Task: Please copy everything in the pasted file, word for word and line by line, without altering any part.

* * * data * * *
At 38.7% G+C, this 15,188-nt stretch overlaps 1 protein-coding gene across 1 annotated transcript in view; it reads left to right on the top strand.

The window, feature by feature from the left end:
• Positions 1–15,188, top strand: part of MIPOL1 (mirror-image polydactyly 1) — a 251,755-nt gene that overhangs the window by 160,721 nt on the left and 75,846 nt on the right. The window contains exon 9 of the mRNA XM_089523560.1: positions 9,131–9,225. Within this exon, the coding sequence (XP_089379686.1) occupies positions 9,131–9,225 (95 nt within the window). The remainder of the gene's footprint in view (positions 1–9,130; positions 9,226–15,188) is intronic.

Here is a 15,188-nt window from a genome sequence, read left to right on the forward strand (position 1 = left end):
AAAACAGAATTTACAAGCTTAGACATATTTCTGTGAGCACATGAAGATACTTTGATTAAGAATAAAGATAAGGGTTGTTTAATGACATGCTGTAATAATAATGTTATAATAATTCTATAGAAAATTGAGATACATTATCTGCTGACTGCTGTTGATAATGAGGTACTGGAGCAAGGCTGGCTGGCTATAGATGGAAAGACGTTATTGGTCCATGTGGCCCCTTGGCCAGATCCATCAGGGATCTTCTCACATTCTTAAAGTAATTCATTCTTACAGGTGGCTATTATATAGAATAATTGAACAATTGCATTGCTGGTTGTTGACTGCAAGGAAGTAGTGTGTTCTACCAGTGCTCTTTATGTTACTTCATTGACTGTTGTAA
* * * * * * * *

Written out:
At 38.7% G+C, this 15,188-nt stretch overlaps 1 protein-coding gene across 1 annotated transcript in view; it reads left to right on the top strand.

The window, feature by feature from the left end:
• Positions 1–15,188, top strand: part of MIPOL1 (mirror-image polydactyly 1) — a 251,755-nt gene that overhangs the window by 160,721 nt on the left and 75,846 nt on the right. The window contains exon 9 of the mRNA XM_089523560.1: positions 9,131–9,225. Within this exon, the coding sequence (XP_089379686.1) occupies positions 9,131–9,225 (95 nt within the window). The remainder of the gene's footprint in view (positions 1–9,130; positions 9,226–15,188) is intronic.

Here is a 15,188-nt window from a genome sequence, read left to right on the forward strand (position 1 = left end):
AAAACAGAATTTACAAGCTTAGACATATTTCTGTGAGCACATGAAGATACTTTGATTAAGAATAAAGATAAGGGTTGTTTAATGACATGCTGTAATAATAATGTTATAATAATTCTATAGAAAATTGAGATACATTATCTGCTGACTGCTGTTGATAATGAGGTACTGGAGCAAGGCTGGCTGGCTATAGATGGAAAGACGTTATTGGTCCATGTGGCCCCTTGGCCAGATCCATCAGGGATCTTCTCACATTCTTAAAGTAATTCATTCTTACAGGTGGCTATTATATAGAATAATTGAACAATTGCATTGCTGGTTGTTGACTGCAAGGAAGTAGTGTGTTCTACCAGTGCTCTTTATGTTACTTCATTGACTGTTGTAA